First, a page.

Her college years yielded not only academic musical growth, but tremendous personal metamorphosis while she came to terms with the fact that she was a solo artist. She began to perform at colleges and coffee houses and suddenly, fraught with angst that was captured and recycled into songs, she found herself a huge draw at massively attended piano bars.
In 1986, Sass moved to Nashville formally, where she was signed as a staff songwriter by the same Cliff Williamson toMultimedia Music and later Alabama Band’s Maypop Music Group. where she was mentored by great country craftsmenDon Pfrimmer and the late John Jarrard. while also supporting herself as a honky-tonk country keyboardist, and demo singer.
She admits now that she wasn’t quite prepared for the business side of the industry and that was a piece of the puzzle she needed to develop. “I was in a vacuum because I was an artist,” Beth says. So, In 1991, she decided to return to Boston, while commuting back to Nashville to record the material she had stockpiled.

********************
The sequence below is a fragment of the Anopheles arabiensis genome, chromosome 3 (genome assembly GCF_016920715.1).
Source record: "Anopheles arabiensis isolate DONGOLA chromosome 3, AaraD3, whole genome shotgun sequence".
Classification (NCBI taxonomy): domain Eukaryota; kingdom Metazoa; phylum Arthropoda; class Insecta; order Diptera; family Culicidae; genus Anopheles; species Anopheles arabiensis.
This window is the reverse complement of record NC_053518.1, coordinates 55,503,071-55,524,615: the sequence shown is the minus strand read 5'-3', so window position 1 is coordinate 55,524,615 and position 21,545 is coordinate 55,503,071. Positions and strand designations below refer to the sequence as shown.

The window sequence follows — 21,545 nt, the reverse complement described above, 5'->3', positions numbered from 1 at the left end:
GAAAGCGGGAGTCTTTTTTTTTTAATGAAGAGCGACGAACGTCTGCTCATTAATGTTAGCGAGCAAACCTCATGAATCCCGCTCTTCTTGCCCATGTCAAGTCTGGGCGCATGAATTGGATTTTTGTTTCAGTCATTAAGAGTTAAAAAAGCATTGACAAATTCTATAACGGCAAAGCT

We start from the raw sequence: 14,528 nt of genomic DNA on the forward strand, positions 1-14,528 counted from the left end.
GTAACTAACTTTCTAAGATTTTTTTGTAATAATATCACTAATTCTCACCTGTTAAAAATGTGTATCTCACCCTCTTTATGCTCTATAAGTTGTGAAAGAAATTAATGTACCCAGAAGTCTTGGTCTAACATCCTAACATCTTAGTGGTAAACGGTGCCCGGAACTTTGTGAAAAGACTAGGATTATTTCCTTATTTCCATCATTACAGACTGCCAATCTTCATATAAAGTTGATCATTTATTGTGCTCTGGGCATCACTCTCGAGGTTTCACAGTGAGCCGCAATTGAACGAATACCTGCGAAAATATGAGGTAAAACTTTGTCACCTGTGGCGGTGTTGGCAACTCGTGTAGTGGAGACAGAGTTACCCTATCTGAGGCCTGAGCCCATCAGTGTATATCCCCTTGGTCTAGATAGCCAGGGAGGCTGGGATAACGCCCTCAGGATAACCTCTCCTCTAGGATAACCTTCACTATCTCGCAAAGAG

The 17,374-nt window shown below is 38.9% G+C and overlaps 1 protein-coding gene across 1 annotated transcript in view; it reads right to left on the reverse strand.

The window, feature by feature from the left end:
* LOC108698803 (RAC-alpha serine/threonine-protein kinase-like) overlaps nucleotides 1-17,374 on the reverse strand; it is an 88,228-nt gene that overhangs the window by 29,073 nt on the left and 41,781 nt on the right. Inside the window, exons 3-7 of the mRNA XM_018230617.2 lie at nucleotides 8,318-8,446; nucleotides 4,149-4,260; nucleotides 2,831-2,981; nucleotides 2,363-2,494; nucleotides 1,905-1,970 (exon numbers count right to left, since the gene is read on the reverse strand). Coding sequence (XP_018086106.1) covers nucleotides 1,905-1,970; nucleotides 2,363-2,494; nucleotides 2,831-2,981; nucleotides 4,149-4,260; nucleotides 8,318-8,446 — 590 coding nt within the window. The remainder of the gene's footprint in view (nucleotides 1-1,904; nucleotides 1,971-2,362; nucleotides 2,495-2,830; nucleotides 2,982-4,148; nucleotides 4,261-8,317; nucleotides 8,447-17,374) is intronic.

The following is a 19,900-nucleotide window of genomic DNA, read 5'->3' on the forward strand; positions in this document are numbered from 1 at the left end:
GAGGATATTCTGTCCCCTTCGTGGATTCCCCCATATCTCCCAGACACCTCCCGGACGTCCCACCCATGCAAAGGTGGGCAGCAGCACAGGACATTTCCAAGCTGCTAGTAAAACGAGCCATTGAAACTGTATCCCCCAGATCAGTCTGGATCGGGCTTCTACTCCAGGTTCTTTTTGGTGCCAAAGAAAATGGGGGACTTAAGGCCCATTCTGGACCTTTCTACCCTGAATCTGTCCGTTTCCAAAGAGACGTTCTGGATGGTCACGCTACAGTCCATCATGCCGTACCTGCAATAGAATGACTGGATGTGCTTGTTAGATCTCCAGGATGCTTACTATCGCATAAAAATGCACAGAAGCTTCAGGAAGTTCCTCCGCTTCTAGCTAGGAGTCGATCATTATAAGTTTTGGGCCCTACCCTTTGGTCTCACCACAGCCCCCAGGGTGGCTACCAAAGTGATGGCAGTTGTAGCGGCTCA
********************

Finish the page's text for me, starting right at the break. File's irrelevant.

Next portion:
While based back in Boston, she was hired from 1991-1997 as a keyboard player/singer, working for oldies backup bands for acts like Herb Reed and the Platters the Drifters and The Coasters as well as having the opportunity to open their shows.
When not on the road, Beth began packaging herself as an artist. Sponsored by ASCAP and with an attorney on retainer, she promoted her new demo recordings to New York City and Los Angeles record labels and publishing companies. Although she scored only close-calls, people responded very positively to her poignant songwriting and elegant piano work, and thus her artistic identity was solidified.
Returning once again to Nashville in 1997, she began to learn how to combine business savvy and the craft of songwriting as she recorded Seven Songs , with producer Richard Adler (Neil Young, Dolly Parton, Ricky Skaggs, Marty Stuart, Alison Krauss, Johnny Cash, Doc Watson, John Prine, Bela Fleck, Natalie Cole, Sam Bush, Jerry Jeff Walker, Dave Mallet, Shel Silverstein, Iris Dement and John Hartford), featuring a live band.